There was reclining on Jesus’ bosom one of His disciples, whomJesusloved. – John 13:23 NASB
If you ever want to learn how to make things fair in life, have more than one child.
It seems no matter how hard we try, one of our four children is always wondering why he or she has it worse than everybody else, and why some sibling gets it so easy.
“My chores are the worst!”
“She got to play the XBox for a long time!”
“He got to go to his friend’s house, why can’t I?”
“IT’S NOT FAIR!”
I don’t feel too bad. If Jesus’ own disciples bickered and accused Him of playing favorites, then I figure this is a normal fact of life.
In the Gospel of John, the writer (John… shocking, I know) uses the phrase “the disciple whom Jesus loved” five times to refer to himself.
Maybe it was humility; he didn’t want to write his name in the account, like “me me me, look at me.” But it kind of comes across to my ears as a proud statement. “I’m the favorite. I’m the one He loves. Neenur neenur neenur, you’re just plain ol’ Peter.”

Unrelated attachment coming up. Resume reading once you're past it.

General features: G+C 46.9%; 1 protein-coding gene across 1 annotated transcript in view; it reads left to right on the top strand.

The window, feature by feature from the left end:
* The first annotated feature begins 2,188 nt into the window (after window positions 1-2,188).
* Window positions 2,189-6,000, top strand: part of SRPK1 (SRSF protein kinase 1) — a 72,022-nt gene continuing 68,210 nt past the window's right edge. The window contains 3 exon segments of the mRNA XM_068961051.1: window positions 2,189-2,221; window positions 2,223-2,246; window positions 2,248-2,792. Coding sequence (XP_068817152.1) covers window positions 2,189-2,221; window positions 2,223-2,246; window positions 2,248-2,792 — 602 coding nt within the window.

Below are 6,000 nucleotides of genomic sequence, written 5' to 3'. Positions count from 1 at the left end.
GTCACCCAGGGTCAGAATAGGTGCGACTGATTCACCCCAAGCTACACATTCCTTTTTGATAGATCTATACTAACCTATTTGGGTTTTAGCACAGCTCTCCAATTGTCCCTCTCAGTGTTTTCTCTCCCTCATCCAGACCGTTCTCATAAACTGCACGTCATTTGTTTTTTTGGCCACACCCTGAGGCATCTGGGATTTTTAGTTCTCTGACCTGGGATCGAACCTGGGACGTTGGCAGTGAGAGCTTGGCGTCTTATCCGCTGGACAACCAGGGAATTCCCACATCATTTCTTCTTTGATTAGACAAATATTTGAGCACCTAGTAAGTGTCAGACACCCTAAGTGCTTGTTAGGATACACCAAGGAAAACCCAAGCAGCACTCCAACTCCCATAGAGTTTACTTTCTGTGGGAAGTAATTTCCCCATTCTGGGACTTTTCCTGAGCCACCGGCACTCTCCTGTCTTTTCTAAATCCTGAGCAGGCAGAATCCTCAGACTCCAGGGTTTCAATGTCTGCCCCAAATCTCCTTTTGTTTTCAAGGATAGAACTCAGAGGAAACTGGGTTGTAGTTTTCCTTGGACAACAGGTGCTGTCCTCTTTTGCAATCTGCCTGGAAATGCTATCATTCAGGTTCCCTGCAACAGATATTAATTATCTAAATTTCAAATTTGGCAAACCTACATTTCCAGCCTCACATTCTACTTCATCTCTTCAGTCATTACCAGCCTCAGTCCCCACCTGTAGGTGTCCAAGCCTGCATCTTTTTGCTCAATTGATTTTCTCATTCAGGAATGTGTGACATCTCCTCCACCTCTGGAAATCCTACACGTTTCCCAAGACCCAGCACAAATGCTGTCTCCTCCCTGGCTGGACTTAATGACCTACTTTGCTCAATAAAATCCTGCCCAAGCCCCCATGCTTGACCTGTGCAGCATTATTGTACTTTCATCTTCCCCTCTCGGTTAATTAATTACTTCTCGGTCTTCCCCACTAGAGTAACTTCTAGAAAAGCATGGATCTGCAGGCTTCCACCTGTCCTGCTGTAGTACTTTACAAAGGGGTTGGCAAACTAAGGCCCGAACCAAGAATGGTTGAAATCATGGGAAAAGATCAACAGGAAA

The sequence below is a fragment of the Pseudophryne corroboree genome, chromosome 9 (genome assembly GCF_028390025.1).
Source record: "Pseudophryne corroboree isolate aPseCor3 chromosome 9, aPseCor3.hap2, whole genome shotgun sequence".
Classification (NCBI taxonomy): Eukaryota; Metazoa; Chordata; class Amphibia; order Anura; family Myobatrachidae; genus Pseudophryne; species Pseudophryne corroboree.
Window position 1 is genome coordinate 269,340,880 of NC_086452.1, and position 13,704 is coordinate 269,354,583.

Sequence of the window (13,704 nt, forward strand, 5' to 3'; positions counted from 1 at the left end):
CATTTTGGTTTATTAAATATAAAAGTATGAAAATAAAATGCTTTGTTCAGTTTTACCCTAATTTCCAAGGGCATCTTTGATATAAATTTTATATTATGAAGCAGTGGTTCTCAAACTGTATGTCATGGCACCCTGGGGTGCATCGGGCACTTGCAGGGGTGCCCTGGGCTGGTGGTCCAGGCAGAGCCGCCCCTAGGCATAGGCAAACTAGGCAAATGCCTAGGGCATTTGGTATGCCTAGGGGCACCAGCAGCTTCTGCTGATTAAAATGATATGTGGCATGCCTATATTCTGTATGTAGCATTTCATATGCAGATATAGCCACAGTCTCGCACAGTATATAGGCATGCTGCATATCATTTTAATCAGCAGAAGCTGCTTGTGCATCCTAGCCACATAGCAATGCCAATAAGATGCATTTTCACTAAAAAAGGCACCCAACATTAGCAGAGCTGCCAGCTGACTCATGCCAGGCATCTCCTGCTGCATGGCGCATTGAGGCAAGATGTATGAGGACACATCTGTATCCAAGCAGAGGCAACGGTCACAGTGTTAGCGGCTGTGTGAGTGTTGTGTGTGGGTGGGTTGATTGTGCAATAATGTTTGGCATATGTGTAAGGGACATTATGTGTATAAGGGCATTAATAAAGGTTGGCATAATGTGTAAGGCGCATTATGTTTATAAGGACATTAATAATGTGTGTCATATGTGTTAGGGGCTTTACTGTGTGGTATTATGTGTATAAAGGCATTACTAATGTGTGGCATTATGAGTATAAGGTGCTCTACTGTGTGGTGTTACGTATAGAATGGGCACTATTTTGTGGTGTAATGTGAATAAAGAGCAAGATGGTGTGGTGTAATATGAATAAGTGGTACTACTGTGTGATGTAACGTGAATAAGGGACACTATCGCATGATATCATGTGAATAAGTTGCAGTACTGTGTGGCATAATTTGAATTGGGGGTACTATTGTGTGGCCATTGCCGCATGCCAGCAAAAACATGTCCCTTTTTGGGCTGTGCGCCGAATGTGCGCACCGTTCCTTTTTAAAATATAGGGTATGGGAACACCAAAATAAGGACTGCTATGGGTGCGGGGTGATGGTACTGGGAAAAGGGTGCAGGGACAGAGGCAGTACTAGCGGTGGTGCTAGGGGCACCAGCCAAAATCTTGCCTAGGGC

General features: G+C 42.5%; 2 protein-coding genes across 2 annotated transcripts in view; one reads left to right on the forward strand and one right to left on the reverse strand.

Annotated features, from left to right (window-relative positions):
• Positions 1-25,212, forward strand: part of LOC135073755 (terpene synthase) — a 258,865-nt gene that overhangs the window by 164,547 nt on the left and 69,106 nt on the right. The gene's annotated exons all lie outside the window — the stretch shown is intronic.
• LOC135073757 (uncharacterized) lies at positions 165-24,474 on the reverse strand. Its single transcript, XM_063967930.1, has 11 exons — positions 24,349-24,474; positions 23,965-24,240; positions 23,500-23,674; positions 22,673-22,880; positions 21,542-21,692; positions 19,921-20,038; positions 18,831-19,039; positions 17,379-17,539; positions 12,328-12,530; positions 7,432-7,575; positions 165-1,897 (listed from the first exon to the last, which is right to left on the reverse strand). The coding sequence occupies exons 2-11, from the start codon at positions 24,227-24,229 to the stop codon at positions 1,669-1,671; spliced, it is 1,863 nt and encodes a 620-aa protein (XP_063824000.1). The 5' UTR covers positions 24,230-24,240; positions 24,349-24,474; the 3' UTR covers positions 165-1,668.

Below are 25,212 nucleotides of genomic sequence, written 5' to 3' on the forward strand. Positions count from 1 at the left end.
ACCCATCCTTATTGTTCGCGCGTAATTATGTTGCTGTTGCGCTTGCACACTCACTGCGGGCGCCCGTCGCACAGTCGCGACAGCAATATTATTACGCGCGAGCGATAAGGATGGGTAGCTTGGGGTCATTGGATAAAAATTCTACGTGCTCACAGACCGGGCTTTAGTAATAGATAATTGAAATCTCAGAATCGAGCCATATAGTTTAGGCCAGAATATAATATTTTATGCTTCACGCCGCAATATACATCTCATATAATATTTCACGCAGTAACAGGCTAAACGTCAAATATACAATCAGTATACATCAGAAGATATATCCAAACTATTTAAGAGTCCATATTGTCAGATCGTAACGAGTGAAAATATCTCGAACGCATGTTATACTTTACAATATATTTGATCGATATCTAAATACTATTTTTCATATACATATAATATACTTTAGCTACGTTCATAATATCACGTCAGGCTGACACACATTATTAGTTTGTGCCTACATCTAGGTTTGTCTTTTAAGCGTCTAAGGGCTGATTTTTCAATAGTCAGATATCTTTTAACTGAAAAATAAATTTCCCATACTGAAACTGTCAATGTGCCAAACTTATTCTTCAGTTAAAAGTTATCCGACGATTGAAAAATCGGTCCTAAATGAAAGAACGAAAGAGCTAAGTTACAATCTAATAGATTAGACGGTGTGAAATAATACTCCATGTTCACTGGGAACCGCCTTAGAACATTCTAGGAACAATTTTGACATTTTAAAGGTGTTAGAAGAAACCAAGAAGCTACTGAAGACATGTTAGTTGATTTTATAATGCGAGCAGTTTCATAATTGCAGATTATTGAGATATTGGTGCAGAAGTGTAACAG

But maybe this phrase is neither humble nor proud.
Maybe it’s a statement of a wonderful and incredible fact.
John understood. He really got it. John’s the one who later writes all about love in the church (read 1st John). He’s the one who emphasizes over and over again that Christ’s followers are “beloved of God” – and he even uses “beloved” as the collective title for his readers.
Beloved means dear to the heart, favored, favorite one. To call myself beloved of God speaks of confidence about His love, security and certainty that “He likes me… He really, really likes me.”
That’s not arrogant, either.
It is arrogant when we add “more than you” either consciously or unconsciously. It is arrogant if we presume to add “but not you” when we think of some group we don’t like. It’s foolish for us to think God should limit His love to suit our desires.
But we can confidently say that we are beloved of God, dear to His heart, favored and special to Him.
It pains my heart when my wife apologizes or worries needlessly whenever I seem frustrated or upset by anything. It hurts when my children say they are afraid to admit a bad decision for fear that “Daddy might get upset.” That tells me that I have not fully communicated to them the unchanging and unconditional love in my heart. They don’t understand that each of them is my absolute favorite. Each of them holds captive the full measure of my love. So, in my imperfection, I must work to communicate that more clearly.